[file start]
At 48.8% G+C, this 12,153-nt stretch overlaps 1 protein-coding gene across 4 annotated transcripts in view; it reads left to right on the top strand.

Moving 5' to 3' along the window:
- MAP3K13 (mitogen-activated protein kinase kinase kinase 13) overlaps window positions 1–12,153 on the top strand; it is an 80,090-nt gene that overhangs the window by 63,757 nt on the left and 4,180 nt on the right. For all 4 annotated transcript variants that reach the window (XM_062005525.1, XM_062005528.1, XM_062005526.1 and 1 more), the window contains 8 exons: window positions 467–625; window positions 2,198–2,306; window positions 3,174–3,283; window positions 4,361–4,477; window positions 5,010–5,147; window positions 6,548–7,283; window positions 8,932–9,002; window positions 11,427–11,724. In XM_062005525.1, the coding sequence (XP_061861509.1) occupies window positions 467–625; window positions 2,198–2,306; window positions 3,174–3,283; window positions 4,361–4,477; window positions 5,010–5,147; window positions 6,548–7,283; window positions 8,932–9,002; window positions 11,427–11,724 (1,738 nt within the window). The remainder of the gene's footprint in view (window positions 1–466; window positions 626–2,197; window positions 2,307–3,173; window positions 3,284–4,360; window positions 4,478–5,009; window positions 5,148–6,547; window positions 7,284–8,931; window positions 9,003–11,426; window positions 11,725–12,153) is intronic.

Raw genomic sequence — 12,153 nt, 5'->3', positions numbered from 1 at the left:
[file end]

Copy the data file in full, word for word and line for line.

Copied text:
At 48.8% G+C, this 12,153-nt stretch overlaps 1 protein-coding gene across 4 annotated transcripts in view; it reads left to right on the top strand.

Moving 5' to 3' along the window:
- MAP3K13 (mitogen-activated protein kinase kinase kinase 13) overlaps window positions 1–12,153 on the top strand; it is an 80,090-nt gene that overhangs the window by 63,757 nt on the left and 4,180 nt on the right. For all 4 annotated transcript variants that reach the window (XM_062005525.1, XM_062005528.1, XM_062005526.1 and 1 more), the window contains 8 exons: window positions 467–625; window positions 2,198–2,306; window positions 3,174–3,283; window positions 4,361–4,477; window positions 5,010–5,147; window positions 6,548–7,283; window positions 8,932–9,002; window positions 11,427–11,724. In XM_062005525.1, the coding sequence (XP_061861509.1) occupies window positions 467–625; window positions 2,198–2,306; window positions 3,174–3,283; window positions 4,361–4,477; window positions 5,010–5,147; window positions 6,548–7,283; window positions 8,932–9,002; window positions 11,427–11,724 (1,738 nt within the window). The remainder of the gene's footprint in view (window positions 1–466; window positions 626–2,197; window positions 2,307–3,173; window positions 3,284–4,360; window positions 4,478–5,009; window positions 5,148–6,547; window positions 7,284–8,931; window positions 9,003–11,426; window positions 11,725–12,153) is intronic.

Raw genomic sequence — 12,153 nt, 5'->3', positions numbered from 1 at the left: